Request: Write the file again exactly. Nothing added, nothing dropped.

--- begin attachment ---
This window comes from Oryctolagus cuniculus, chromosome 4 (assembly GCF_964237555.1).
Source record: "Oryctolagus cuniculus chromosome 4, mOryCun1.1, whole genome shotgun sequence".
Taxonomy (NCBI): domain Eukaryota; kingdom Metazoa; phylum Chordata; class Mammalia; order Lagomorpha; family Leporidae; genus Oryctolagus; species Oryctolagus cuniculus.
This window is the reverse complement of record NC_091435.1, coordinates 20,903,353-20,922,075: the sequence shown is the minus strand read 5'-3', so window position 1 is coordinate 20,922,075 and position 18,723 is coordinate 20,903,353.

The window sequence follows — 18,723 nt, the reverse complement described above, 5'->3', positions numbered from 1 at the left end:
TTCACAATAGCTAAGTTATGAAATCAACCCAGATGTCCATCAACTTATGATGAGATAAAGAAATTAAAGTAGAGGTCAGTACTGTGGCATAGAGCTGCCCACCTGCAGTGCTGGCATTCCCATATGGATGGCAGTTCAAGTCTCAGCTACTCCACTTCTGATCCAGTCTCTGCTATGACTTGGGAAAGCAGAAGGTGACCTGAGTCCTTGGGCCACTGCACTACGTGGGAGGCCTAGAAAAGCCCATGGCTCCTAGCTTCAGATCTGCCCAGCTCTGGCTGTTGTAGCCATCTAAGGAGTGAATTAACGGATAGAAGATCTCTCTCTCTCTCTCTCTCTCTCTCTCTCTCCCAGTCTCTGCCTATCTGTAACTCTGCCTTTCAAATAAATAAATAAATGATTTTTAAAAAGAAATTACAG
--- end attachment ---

This window comes from Oryctolagus cuniculus, chromosome 4 (assembly GCF_964237555.1).
Source record: "Oryctolagus cuniculus chromosome 4, mOryCun1.1, whole genome shotgun sequence".
Taxonomy (NCBI): domain Eukaryota; kingdom Metazoa; phylum Chordata; class Mammalia; order Lagomorpha; family Leporidae; genus Oryctolagus; species Oryctolagus cuniculus.
This window is the reverse complement of record NC_091435.1, coordinates 20,903,353-20,922,075: the sequence shown is the minus strand read 5'-3', so window position 1 is coordinate 20,922,075 and position 18,723 is coordinate 20,903,353.

The window sequence follows — 18,723 nt, the reverse complement described above, 5'->3', positions numbered from 1 at the left end:
TTCACAATAGCTAAGTTATGAAATCAACCCAGATGTCCATCAACTTATGATGAGATAAAGAAATTAAAGTAGAGGTCAGTACTGTGGCATAGAGCTGCCCACCTGCAGTGCTGGCATTCCCATATGGATGGCAGTTCAAGTCTCAGCTACTCCACTTCTGATCCAGTCTCTGCTATGACTTGGGAAAGCAGAAGGTGACCTGAGTCCTTGGGCCACTGCACTACGTGGGAGGCCTAGAAAAGCCCATGGCTCCTAGCTTCAGATCTGCCCAGCTCTGGCTGTTGTAGCCATCTAAGGAGTGAATTAACGGATAGAAGATCTCTCTCTCTCTCTCTCTCTCTCTCTCTCTCCCAGTCTCTGCCTATCTGTAACTCTGCCTTTCAAATAAATAAATAAATGATTTTTAAAAAGAAATTACAG